‘Expedition Unknown’ host Josh Gates wants to save Egyptian tourism with his most challenging adventure yet

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While many people consider Egypt to be one of the most well-explored areas of the world, “Expedition Unknown” star Josh Gates hopes to prove them all wrong.

The 41-year-old host will put his long career of exploring new places to the test in a 2-hour live special on April 7. “Expedition Unknown: Egypt Live” will see him explore a newly-discovered tomb with viewers in tow. Joining him will be TV personality Chris Jacobs; world-renowned Egyptologists Dr. Zahi Hawass and Ramy Romany; and Mostafa Waziri, the secretary-general of the Supreme Council of Antiquities of Egypt.

Gates has spent more than a decade taking viewers to strange and exotic places by way of Syfy’s “Destination Truth” and Discovery’s “Expedition Unknown,” which is about to premiere its fifth season. However, with this new expedition, he’s excited to show the real work that goes into exploring one of his favorite countries.

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“It really is one of the great playgrounds of archaeology in the world. Ancient Egyptian culture was so enduring. It went on for thousands of years. Egypt really is one of the worlds greatest open-air museums,” Gates told Fox News in an interview. “It’s a place where history is just continuing to reveal itself.”

Archeologists recently uncovered a network of vertical shafts leading to an underground network of tunnels and tombs with 40 mummies believed to be part of the noble elite. Gates is excited to explore these ancient Egyptian relics, but he also wants to highlight that modern-day Egypt needs a boost as well.

Josh Gates will explore an Egyptian tomb live.

Josh Gates will explore an Egyptian tomb live.
(Discovery Communications)

“Egypt’s tourism is not in a great place. After the Arab Spring, tourism really dried up in Egypt in a lot of places. A lot of European tourism has returned, Asian tourism has returned, but U.S. tourism really hasn’t bounced back as much,” he said.

While Gates is driven by an academic love for Egypt both past and present, he’s also addicted to the danger that explorers like him face every day.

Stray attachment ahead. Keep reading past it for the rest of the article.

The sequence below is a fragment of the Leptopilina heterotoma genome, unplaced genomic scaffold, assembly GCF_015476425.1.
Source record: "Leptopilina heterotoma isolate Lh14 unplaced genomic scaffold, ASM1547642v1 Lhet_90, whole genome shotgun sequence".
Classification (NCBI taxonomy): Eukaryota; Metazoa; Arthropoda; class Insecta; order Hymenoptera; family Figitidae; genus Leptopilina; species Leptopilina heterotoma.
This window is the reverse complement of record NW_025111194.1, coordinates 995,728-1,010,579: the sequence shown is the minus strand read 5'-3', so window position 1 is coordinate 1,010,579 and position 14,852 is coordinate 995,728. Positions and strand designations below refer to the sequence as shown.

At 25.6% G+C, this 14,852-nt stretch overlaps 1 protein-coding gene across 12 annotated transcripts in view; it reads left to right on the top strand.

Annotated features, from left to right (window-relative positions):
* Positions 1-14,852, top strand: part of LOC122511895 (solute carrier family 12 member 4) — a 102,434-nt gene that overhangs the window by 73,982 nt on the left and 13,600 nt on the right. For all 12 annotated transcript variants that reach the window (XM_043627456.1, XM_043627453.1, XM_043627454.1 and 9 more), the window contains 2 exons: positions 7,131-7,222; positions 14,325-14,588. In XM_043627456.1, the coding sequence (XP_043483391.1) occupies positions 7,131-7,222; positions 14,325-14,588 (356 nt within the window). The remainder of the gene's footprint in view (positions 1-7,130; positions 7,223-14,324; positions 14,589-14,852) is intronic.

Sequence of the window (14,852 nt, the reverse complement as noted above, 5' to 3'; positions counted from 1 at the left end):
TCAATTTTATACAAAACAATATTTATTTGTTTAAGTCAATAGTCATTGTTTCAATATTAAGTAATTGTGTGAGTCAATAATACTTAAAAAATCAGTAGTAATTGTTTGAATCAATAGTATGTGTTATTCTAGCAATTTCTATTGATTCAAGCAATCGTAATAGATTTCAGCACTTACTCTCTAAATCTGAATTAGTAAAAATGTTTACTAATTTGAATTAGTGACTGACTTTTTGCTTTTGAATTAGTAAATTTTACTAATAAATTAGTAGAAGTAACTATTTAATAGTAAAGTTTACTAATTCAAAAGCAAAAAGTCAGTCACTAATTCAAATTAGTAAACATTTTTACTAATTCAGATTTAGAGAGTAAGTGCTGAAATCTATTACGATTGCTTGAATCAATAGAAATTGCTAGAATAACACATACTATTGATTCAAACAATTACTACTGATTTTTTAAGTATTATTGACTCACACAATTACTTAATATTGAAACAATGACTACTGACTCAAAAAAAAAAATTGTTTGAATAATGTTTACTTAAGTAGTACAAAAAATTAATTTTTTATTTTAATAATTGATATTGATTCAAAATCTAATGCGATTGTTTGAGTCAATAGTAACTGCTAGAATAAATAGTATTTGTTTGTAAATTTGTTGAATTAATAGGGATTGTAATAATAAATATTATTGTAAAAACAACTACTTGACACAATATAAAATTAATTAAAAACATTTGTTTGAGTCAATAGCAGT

“Snakes are a very real thing in Egyptian tombs, they like to hang out underground. The structure of the rooms is a major concern, they’re not really stable places,” he said of the tight, dark caverns he’ll be moving through for the first time since their discovery.

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However, he believes the biggest danger for him is working “without a net.” Gates will be live without the ability to cut out false finds, life-threatening moments or plain old flubs.

“As for what we’re going to find in the tombs that we’re exploring, we don’t really know and that’s kinda the excitement of it. We hope to open a sarcophagus on live TV, which would be incredible,” he said. “I’m hoping not to find a cursed tomb, that’s on the other end of the spectrum.”

Gates says he is excited to bring viewers on one of his adventures live for the first time. He believes that it’s in keeping with the overall goal of his career – to show a younger generation that the world as they know it isn’t fully explored.

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“I think that it’s important for people to understand that there’s a lot of mystery left in the world, there’s a lot of wonder left in the world and there are places that we don’t fully understand. There are places that are unmapped. There are jungles and mountains and places in the world that there are no good map of, and that’s shocking to people sometimes!”

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